This diatribe is not to make light of struggling parents everywhere. Please believe me when I say, I’ve been-there-done-that. There are also hordes of single parents out there, or those whose circumstances have led them to financial struggles (such as medical bills). But don’t dismiss the sacrifices and struggles Don and I have made to provide the best possible childhood (as we see it) for our kids as a “luxury” to stay home.
So often what’s also dismissed is the mental state needed to stay home. For instance, the kids seem to be going through an especially whiny stage at present. Everywhere I go, [Younger Daughter] is whining (she’s approaching the Terrible Twos, so I accept this as my fate). [Older Daughter] makes constant demands on my time and attention. Every so often I fantasize about working in a nice clean tidy office where coworkers won’t constantly be tugging at my clothing, whimpering, and soiling their undergarments. How much easier a life that would be, and with a paycheck too! At those times, I have to remember that at least I’m not giving my kids anything to whine about, such as stashing them in daycare so I can “find” myself.
Incidentally, when I received the free copy of the book in question, I sat down and read through the chapters on babies and young children. Aimed at yuppie couples (which, let it be known, we used to be), it guided them towards essential expenditures versus nonessential, and suggested the least expensive but best-quality cribs, furniture, gadgets, toys, and clothes. The essence of the book was how to get the best bang for your buck. Never once did the book suggest buying anything second-hand. There are used-baby-stuff stores all over the place, where I can buy cribs and car seats (and yes, they meet federal standards), clothes and toys, gadgets and goodies for a fraction of what even the cheapest cost new. This doesn’t even begin to cover the necessary items you can get at yard sales and thrift stores. I’ve seen more beautiful clean high chairs at yard sales for $5 than I can count (ours was a hand-me-down from relatives). The book had a large section devoted to finding the best quality daycare, without considering whether this major expenditure is necessary or beneficial. Some suggestions in the book were good, but most were waaaaaay too expensive for Don and me.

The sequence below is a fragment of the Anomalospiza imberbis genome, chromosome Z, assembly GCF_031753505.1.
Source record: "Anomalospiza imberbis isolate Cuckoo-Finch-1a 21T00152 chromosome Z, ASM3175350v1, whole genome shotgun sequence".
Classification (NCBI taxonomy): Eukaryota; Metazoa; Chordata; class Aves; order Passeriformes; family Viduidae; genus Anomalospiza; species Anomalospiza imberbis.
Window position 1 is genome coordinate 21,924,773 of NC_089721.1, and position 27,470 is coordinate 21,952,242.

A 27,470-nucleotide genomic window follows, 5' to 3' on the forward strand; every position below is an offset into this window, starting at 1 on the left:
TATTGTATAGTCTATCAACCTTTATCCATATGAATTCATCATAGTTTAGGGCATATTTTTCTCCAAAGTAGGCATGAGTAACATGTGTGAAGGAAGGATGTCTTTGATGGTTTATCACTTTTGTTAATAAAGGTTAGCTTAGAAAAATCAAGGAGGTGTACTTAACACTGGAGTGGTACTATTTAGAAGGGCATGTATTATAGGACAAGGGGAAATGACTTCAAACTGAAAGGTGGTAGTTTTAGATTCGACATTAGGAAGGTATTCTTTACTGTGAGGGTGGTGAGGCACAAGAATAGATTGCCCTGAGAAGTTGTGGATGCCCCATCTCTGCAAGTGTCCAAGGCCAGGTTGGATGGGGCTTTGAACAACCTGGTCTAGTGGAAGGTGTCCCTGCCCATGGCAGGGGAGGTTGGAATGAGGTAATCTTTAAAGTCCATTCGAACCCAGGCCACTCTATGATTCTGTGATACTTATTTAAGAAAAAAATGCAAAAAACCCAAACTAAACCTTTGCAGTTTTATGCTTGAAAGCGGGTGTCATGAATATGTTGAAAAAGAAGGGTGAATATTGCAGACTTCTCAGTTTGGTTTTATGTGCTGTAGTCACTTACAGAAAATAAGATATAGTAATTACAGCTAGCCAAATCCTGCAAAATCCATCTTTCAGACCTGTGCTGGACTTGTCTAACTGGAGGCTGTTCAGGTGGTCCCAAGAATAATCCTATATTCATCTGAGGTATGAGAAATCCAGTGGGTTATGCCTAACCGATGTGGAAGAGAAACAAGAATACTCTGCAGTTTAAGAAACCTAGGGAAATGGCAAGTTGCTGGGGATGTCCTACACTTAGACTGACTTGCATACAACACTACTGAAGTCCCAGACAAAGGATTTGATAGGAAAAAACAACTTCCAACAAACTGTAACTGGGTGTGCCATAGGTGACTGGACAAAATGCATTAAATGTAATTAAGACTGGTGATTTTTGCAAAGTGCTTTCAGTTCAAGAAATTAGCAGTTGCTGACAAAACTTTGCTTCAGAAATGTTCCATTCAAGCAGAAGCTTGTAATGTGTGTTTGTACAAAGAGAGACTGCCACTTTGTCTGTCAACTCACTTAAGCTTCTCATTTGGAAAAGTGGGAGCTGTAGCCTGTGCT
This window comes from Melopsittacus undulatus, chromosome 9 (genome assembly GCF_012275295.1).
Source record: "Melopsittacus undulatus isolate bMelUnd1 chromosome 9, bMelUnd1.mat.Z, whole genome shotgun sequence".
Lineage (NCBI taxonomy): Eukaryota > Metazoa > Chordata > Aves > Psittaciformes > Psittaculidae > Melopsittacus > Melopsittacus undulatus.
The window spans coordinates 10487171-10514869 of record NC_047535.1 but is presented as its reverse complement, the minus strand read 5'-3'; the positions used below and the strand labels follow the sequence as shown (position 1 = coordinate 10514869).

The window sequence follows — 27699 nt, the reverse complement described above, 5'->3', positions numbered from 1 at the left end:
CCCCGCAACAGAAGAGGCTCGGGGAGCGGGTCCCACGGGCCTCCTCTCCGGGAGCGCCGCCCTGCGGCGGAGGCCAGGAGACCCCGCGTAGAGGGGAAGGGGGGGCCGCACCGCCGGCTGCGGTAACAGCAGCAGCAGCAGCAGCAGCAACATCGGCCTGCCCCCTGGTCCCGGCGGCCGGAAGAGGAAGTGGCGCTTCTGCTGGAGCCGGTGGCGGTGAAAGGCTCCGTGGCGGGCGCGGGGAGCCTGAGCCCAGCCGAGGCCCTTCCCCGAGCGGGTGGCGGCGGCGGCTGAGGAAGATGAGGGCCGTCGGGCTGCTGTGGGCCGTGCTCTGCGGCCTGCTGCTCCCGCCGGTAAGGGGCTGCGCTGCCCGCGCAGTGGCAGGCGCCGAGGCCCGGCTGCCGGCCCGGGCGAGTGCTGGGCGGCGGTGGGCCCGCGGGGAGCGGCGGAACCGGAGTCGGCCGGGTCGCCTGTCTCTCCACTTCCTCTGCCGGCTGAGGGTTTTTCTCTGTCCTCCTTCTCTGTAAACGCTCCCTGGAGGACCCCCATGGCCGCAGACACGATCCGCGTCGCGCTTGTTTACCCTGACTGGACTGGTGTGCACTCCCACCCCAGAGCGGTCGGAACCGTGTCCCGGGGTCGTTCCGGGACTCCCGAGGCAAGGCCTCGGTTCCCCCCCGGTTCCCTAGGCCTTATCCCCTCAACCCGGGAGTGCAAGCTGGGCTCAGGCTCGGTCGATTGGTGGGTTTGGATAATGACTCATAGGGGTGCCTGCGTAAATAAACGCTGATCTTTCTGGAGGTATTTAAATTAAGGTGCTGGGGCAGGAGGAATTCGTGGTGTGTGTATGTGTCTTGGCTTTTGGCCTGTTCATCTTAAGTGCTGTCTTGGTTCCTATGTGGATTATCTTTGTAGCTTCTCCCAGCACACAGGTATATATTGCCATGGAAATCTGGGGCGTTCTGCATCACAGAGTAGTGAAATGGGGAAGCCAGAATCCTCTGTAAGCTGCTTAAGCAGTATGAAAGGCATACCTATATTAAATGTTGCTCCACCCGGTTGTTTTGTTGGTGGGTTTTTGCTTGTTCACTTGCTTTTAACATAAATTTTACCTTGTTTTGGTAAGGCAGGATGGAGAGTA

And people wonder how we can “afford” to stay home with our kids.
The writer looking for "minimalist" parents might not think we're qualified for his article because we're not wealthy. Our kids have never, ever been buried in "stuff" for the simple reason we could never afford it. But they ARE buried in what children honestly, truly need: a stable, intact family; a strong moral foundation; high expectations in behavior and attitudes; and an attitude of personal responsibility.
A reader named Aim said it best: "It's all about priorities in a culture that creates entitlements out of what used to be luxuries."
In the end, I would conclude: we're NOT cheap. We just, um, prefer to raise our kids with quality investments such as time, attention, and love rather than filling their laps with physical STUFF. And by these means, we're raising terrific kids.
At least, that's my story and I'm stickin' to it.